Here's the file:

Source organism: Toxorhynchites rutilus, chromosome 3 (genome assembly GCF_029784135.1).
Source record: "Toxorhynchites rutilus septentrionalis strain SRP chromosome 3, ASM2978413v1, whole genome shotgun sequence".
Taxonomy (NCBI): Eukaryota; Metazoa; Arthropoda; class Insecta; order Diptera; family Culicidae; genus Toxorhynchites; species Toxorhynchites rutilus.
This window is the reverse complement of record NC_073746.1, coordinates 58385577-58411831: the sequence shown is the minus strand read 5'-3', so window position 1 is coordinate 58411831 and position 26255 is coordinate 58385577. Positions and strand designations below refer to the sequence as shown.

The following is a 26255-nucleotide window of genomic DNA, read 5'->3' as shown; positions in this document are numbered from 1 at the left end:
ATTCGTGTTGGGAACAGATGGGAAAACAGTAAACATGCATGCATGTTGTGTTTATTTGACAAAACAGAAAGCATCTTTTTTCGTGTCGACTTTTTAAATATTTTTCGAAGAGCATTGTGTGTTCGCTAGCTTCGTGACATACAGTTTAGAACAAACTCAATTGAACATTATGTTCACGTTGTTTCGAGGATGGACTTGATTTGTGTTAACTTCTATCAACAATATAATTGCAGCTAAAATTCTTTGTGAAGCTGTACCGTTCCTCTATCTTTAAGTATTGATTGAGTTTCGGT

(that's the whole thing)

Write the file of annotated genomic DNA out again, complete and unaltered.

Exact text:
Source organism: Toxorhynchites rutilus, chromosome 3 (genome assembly GCF_029784135.1).
Source record: "Toxorhynchites rutilus septentrionalis strain SRP chromosome 3, ASM2978413v1, whole genome shotgun sequence".
Taxonomy (NCBI): Eukaryota; Metazoa; Arthropoda; class Insecta; order Diptera; family Culicidae; genus Toxorhynchites; species Toxorhynchites rutilus.
This window is the reverse complement of record NC_073746.1, coordinates 58385577-58411831: the sequence shown is the minus strand read 5'-3', so window position 1 is coordinate 58411831 and position 26255 is coordinate 58385577. Positions and strand designations below refer to the sequence as shown.

The following is a 26255-nucleotide window of genomic DNA, read 5'->3' as shown; positions in this document are numbered from 1 at the left end:
ATTCGTGTTGGGAACAGATGGGAAAACAGTAAACATGCATGCATGTTGTGTTTATTTGACAAAACAGAAAGCATCTTTTTTCGTGTCGACTTTTTAAATATTTTTCGAAGAGCATTGTGTGTTCGCTAGCTTCGTGACATACAGTTTAGAACAAACTCAATTGAACATTATGTTCACGTTGTTTCGAGGATGGACTTGATTTGTGTTAACTTCTATCAACAATATAATTGCAGCTAAAATTCTTTGTGAAGCTGTACCGTTCCTCTATCTTTAAGTATTGATTGAGTTTCGGT